Technically, the U.S. can’t give notice of its departure from the non-binding agreement until November 2019 under terms agreed upon when the pact was negotiated in 2015. Syria announced last month that it would join the accord, leaving the U.S. as the only country out of the agreement once it can formally withdraw.
Since Trump’s announcement, more than 380 mayors — whose cities collectively include about 68 million residents — have vowed to uphold the goals of Paris. Former President Obama, who signed the Paris Agreement, is scheduled to address the mayors at the summit Tuesday.
Among the 380 were many Oregon mayors, including Wheeler, Albany Mayor Sharon Konopa, Beaverton Mayor Denny Dole, Corvallis Mayor Biff Traber, Eugene Mayor Lucy Vinis, Gladstone Mayor Tammy Stempel, Hood River Mayor Paul Blackburn, Milwaukie Mayor Mark Gamba, Mosier Mayor Arlene Burns, Rockaway Beach Mayor Joanne Aagaard, Salem Mayor Chuck Bennett and Tualatin Mayor Lou Ogden.
Salt Lake City Mayor Jackie Biskupski said that the Chicago Charter is more than symbolic and that it will help municipal leaders track and share information on what efforts are having the most impact on reducing carbon emissions.
Although cities leaders believe their collective efforts can help the U.S. meet the previously-agreed upon benchmark, Biskupski said that the municipal officials need federal commitment on stemming climate change.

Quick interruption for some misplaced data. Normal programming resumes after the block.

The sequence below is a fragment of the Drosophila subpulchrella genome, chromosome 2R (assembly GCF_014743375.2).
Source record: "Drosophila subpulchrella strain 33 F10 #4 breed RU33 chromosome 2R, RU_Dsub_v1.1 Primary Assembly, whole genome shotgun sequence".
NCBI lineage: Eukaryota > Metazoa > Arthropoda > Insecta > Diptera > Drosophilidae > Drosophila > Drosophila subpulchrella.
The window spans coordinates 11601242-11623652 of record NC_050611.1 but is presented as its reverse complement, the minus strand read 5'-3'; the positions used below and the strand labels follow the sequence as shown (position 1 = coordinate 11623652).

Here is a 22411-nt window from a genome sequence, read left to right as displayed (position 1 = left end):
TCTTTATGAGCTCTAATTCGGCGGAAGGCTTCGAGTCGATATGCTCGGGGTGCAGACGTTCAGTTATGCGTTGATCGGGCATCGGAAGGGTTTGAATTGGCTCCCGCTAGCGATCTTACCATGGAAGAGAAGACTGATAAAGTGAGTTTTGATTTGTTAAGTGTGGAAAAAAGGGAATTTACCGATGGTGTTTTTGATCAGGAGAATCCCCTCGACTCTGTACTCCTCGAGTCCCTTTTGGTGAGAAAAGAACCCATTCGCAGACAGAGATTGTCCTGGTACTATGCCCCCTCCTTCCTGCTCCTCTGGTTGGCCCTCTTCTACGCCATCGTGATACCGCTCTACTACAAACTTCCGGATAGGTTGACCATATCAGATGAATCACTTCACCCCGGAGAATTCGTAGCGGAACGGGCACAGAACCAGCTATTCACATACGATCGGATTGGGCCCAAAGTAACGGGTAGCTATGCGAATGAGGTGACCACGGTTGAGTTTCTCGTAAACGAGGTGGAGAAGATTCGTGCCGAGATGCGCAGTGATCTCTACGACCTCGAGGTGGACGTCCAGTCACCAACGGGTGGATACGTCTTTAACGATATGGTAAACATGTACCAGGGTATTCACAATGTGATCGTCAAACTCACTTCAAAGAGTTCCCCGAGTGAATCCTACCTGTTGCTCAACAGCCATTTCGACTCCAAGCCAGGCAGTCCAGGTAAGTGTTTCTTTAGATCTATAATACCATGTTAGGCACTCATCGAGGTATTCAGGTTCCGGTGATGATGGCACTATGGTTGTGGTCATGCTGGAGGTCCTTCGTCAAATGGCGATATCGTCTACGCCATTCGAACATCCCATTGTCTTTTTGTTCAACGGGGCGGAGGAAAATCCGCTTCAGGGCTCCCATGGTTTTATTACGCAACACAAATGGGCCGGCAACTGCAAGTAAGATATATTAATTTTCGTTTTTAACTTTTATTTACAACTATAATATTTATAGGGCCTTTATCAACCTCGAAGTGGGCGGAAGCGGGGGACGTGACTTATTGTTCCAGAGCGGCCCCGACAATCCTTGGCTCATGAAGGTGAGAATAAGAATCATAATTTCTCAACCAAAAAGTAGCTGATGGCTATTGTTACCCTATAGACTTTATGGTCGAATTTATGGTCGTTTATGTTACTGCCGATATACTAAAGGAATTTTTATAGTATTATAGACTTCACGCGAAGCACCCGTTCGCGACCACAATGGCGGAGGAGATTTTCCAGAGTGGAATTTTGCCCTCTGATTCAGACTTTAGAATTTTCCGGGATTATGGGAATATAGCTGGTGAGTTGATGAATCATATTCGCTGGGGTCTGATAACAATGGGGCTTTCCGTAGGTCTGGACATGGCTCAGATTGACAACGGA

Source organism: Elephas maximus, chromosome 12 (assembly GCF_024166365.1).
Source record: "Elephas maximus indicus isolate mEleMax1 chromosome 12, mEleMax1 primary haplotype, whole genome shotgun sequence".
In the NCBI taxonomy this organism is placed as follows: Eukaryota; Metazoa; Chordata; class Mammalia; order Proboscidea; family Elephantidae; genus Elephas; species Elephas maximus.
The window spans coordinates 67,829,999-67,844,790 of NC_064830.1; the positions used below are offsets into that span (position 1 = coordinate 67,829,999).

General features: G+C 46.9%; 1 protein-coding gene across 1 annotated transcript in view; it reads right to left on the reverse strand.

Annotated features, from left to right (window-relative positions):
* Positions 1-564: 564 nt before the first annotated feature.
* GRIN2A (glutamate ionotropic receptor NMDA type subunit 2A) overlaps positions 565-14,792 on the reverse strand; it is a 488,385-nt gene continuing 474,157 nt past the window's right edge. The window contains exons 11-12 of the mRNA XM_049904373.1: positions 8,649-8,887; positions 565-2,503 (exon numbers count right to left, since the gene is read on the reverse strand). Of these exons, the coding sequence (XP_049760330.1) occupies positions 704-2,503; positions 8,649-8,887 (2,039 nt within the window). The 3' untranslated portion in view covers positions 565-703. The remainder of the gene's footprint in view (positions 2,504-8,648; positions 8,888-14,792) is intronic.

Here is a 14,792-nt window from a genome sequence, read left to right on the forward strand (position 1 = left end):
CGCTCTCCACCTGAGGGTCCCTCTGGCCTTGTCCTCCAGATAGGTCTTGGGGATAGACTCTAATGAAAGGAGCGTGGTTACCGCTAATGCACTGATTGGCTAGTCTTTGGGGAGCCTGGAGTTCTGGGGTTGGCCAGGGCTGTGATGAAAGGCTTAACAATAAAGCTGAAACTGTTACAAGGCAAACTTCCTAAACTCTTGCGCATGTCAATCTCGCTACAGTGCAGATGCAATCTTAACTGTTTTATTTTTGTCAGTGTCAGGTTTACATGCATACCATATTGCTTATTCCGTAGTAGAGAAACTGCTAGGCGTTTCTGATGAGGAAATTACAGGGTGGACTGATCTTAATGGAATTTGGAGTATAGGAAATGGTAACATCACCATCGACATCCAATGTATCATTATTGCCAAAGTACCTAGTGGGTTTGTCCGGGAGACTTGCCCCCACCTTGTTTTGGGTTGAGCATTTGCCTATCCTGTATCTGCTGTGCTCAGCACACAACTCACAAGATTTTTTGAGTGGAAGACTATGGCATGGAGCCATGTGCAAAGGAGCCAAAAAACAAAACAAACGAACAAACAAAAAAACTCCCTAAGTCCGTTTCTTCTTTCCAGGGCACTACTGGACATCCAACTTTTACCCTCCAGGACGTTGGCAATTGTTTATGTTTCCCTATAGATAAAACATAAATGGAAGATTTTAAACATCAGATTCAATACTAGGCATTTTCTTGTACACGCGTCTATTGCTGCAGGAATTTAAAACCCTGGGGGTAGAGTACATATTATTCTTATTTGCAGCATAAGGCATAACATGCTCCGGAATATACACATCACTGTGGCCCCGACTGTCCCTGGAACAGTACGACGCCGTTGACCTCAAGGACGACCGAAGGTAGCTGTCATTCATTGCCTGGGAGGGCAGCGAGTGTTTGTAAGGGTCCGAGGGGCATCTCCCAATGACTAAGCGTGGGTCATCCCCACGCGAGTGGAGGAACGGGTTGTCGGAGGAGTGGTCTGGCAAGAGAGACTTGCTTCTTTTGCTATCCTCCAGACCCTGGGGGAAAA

"This leadership role has evolved very quickly because it has had to," Biskupski said. "It does not mean that at some point we're not going to needs some help from the federal government. I believe we will. But in the meantime, while we're under this current administration we have to make progress and we have to have to make sure we're tracking this progress, so that we can meet these significant goals."
Even before the Paris Agreement was hatched, officials in many large American cities were framing the need to cut carbon emissions as a practical effort to keep their economies competitive and their residents happy.
Wheeler tweeted in December that "Portland has achieved significant declines in emissions; total emissions are 21% below 1990 levels while at the same time we’ve had an increase in population by 33% and an increase in the number of jobs by 24%."